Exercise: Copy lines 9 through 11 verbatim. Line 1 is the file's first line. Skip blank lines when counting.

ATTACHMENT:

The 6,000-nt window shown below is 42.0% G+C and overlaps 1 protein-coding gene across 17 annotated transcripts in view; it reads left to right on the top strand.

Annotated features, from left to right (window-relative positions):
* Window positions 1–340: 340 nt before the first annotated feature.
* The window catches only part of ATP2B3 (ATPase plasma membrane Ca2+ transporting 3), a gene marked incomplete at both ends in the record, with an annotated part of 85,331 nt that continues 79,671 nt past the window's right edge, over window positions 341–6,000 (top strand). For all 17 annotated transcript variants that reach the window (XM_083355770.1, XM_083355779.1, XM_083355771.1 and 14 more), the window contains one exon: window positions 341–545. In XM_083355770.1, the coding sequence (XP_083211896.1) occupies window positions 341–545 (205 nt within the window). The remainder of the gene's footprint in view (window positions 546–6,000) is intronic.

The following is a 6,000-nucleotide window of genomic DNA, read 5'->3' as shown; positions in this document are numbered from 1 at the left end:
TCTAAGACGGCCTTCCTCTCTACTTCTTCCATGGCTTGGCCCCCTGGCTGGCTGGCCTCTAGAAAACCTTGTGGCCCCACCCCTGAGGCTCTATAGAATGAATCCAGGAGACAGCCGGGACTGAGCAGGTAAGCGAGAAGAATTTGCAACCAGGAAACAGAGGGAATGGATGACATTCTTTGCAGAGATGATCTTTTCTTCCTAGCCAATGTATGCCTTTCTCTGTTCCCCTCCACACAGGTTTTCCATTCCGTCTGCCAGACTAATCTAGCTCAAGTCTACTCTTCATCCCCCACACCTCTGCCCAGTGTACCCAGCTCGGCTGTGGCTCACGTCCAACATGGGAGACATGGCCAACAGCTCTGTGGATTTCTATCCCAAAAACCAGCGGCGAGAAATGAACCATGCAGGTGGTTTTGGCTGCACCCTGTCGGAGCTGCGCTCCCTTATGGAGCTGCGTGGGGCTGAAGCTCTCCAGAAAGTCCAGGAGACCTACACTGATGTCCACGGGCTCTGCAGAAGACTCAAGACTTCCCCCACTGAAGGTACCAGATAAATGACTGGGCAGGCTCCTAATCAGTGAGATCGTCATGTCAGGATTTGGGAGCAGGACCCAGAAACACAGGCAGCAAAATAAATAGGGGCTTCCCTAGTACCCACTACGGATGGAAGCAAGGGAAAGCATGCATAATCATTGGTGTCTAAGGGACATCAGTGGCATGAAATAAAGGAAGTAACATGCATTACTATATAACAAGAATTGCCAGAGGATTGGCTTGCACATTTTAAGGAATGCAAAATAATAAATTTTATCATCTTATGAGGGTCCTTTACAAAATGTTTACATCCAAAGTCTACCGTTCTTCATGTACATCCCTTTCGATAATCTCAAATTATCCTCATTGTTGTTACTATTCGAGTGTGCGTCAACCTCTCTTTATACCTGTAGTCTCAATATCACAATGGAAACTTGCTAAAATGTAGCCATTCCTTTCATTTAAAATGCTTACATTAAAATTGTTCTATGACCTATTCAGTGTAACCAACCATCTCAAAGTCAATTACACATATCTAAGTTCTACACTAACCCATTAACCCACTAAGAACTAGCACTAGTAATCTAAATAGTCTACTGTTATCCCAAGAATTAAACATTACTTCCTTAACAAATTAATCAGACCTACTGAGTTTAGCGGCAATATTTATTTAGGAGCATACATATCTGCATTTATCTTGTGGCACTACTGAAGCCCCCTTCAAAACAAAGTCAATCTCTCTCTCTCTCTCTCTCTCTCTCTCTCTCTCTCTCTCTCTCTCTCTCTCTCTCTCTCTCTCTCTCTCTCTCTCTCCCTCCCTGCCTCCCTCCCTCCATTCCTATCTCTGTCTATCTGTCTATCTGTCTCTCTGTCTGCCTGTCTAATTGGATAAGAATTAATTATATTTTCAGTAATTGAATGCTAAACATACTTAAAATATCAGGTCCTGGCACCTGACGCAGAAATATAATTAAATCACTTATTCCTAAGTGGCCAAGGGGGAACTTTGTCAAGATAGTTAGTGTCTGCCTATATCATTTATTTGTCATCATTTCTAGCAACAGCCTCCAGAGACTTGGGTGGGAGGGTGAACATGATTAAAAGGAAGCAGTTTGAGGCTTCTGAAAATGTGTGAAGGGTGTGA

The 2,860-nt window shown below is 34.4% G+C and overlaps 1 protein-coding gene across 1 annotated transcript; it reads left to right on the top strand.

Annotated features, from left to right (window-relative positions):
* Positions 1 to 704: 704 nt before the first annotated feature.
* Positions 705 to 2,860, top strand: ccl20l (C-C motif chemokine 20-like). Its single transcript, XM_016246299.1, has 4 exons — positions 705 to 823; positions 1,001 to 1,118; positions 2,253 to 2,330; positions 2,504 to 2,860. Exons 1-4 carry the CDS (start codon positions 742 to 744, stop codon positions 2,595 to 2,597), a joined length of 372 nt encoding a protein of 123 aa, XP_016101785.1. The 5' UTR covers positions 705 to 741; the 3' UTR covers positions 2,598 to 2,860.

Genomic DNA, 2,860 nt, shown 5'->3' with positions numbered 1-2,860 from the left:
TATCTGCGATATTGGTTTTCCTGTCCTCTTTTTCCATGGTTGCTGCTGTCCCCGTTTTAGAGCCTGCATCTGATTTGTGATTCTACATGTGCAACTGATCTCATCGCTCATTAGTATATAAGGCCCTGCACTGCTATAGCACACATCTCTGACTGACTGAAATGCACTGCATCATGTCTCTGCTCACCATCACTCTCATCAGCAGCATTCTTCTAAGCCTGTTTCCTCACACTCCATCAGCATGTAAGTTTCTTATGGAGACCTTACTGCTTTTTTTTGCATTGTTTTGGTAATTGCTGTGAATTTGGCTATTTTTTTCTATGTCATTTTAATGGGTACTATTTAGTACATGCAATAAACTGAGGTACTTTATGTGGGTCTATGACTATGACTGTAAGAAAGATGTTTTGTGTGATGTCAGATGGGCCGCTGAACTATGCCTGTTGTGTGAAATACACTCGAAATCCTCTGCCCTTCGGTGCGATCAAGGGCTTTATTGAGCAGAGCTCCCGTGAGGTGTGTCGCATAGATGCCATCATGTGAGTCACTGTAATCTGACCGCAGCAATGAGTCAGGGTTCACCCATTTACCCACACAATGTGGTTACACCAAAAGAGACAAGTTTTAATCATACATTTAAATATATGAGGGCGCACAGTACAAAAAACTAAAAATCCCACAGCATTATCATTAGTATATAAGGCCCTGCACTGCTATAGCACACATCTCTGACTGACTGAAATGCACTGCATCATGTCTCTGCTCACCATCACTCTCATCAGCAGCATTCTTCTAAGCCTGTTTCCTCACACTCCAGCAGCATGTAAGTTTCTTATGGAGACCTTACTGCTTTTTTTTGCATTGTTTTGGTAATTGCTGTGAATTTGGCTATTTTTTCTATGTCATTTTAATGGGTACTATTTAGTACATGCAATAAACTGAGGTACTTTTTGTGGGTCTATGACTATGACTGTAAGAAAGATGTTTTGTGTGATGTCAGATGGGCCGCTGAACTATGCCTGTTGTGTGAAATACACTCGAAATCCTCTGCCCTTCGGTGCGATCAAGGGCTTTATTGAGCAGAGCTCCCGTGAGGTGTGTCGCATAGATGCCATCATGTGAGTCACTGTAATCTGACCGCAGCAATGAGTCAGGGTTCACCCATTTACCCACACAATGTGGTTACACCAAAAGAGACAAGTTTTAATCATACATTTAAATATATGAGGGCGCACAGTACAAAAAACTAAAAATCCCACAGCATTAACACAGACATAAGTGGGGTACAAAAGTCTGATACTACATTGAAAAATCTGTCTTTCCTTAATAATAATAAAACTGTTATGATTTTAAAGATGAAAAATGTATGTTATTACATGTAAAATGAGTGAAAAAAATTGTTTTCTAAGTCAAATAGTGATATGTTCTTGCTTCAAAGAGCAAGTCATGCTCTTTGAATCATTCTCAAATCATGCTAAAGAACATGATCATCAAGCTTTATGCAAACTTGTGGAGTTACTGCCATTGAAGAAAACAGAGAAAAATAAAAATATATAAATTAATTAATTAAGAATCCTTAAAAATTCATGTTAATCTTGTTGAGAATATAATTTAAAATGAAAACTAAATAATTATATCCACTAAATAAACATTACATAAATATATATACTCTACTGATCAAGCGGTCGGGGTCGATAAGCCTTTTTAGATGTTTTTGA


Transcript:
* Positions 1 to 704: 704 nt before the first annotated feature.
* Positions 705 to 2,860, top strand: ccl20l (C-C motif chemokine 20-like). Its single transcript, XM_016246299.1, has 4 exons — positions 705 to 823; positions 1,001 to 1,118; positions 2,253 to 2,330; positions 2,504 to 2,860. Exons 1-4 carry the CDS (start codon positions 742 to 744, stop codon positions 2,595 to 2,597), a joined length of 372 nt encoding a protein of 123 aa, XP_016101785.1. The 5' UTR covers positions 705 to 741; the 3' UTR covers positions 2,598 to 2,860.

Genomic DNA, 2,860 nt, shown 5'->3' with positions numbered 1-2,860 from the left: